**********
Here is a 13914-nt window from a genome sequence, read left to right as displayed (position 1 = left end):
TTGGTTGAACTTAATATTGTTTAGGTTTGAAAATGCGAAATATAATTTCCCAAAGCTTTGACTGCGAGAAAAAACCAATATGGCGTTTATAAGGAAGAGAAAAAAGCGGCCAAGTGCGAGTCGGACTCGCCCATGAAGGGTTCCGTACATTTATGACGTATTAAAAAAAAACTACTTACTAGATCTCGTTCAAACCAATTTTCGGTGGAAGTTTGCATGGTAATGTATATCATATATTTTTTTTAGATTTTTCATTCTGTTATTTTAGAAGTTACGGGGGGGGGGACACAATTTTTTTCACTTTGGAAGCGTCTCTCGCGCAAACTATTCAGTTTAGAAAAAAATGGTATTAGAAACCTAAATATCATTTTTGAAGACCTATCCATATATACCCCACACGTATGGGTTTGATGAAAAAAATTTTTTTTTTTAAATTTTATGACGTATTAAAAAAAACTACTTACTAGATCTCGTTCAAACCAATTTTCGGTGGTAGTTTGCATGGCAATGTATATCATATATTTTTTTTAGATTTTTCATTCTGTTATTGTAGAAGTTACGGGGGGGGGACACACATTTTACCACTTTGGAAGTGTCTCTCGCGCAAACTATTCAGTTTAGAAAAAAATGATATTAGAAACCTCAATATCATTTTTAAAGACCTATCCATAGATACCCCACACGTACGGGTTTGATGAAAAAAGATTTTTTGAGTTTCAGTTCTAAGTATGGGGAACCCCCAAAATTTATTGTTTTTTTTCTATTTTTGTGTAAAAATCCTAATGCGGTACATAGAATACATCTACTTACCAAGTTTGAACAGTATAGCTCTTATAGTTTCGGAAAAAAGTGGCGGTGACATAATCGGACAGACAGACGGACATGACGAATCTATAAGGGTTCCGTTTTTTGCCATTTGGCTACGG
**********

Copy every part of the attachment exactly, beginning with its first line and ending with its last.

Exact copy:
Here is a 13914-nt window from a genome sequence, read left to right as displayed (position 1 = left end):
TTGGTTGAACTTAATATTGTTTAGGTTTGAAAATGCGAAATATAATTTCCCAAAGCTTTGACTGCGAGAAAAAACCAATATGGCGTTTATAAGGAAGAGAAAAAAGCGGCCAAGTGCGAGTCGGACTCGCCCATGAAGGGTTCCGTACATTTATGACGTATTAAAAAAAAACTACTTACTAGATCTCGTTCAAACCAATTTTCGGTGGAAGTTTGCATGGTAATGTATATCATATATTTTTTTTAGATTTTTCATTCTGTTATTTTAGAAGTTACGGGGGGGGGGACACAATTTTTTTCACTTTGGAAGCGTCTCTCGCGCAAACTATTCAGTTTAGAAAAAAATGGTATTAGAAACCTAAATATCATTTTTGAAGACCTATCCATATATACCCCACACGTATGGGTTTGATGAAAAAAATTTTTTTTTTTAAATTTTATGACGTATTAAAAAAAACTACTTACTAGATCTCGTTCAAACCAATTTTCGGTGGTAGTTTGCATGGCAATGTATATCATATATTTTTTTTAGATTTTTCATTCTGTTATTGTAGAAGTTACGGGGGGGGGACACACATTTTACCACTTTGGAAGTGTCTCTCGCGCAAACTATTCAGTTTAGAAAAAAATGATATTAGAAACCTCAATATCATTTTTAAAGACCTATCCATAGATACCCCACACGTACGGGTTTGATGAAAAAAGATTTTTTGAGTTTCAGTTCTAAGTATGGGGAACCCCCAAAATTTATTGTTTTTTTTCTATTTTTGTGTAAAAATCCTAATGCGGTACATAGAATACATCTACTTACCAAGTTTGAACAGTATAGCTCTTATAGTTTCGGAAAAAAGTGGCGGTGACATAATCGGACAGACAGACGGACATGACGAATCTATAAGGGTTCCGTTTTTTGCCATTTGGCTACGG